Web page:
Getting your little ghosts and goblins ready for Halloween while attempting to minimize your impact might seem scarier than global warming, but it’s so simple: you’re probably already doing at least one of these things.
- Use reusable candy-collecting bags. This is simple, easy, and ensures that your large stash of candy won’t end up all over the street from a less-than-durable plastic bag. Avoid those plastic pumpkins, too. They’re made of petroleum, and you can only use them once a year.
- Handing out treats for trick-or-treaters? They’ll get enough conventional candy from your other neighbors. Try healthier alternatives (for both kids and the planet) like honey sticks, fruit leather, granola bars, organic chocolate, or boxes of raisins. Avoid food altogether and give pencils, erasers, mini toothpastes, soy crayons, or stickers. (If you’re stuck on candy, find out some healthy variations here or chose socially responsible fair-trade chocolate.)
- Don’t drive your kids around. I’m amazed at how many kids’ parents (even in Missouri’s mild October weather) drive them around the neighborhood. Part of the fun of trick or treating when I was young was the thrill of walking around the neighborhood at night. Save the gas and get your fill of the night air.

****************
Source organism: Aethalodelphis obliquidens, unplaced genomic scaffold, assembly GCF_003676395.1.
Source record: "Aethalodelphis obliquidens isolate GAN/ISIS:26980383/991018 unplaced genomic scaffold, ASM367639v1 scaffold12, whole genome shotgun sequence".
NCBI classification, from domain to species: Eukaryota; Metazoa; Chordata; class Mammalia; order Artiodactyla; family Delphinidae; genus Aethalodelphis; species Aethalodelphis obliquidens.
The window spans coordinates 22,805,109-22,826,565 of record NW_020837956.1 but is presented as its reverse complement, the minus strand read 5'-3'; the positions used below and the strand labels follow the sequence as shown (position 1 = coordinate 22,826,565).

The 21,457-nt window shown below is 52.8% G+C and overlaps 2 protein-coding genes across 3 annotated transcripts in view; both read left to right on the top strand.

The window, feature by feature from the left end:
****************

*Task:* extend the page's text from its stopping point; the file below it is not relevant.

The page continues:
- DIY your costumes. Avoid the plastic and vinyl monstrosities at the discount store and create your own costume from things at your house or secondhand stores. Your costumes will cost less, look better, and your kid won’t be one of seventeen Dora the Explorers or Thomas the Tank Engines you run into.
- Use trick-or-treating as an opportunity for stewardship. After trick or treating, bring a separate bag for your kids to pick up the inevitable candy wrappers left by less-savvy munchkins.
Green Options Media is a network of environmentally-focused blogs providing users with the information needed to make sustainable choices. Written by experienced professionals, Green Options Media’s blogs engage visitors with authoritative content, compelling discussions, and actionable advice. We invite anyone with questions, or simply curiosity, to add their voices to the community, and share their approaches to achieving abundance.
By Kelli Best-Oliver, Green Options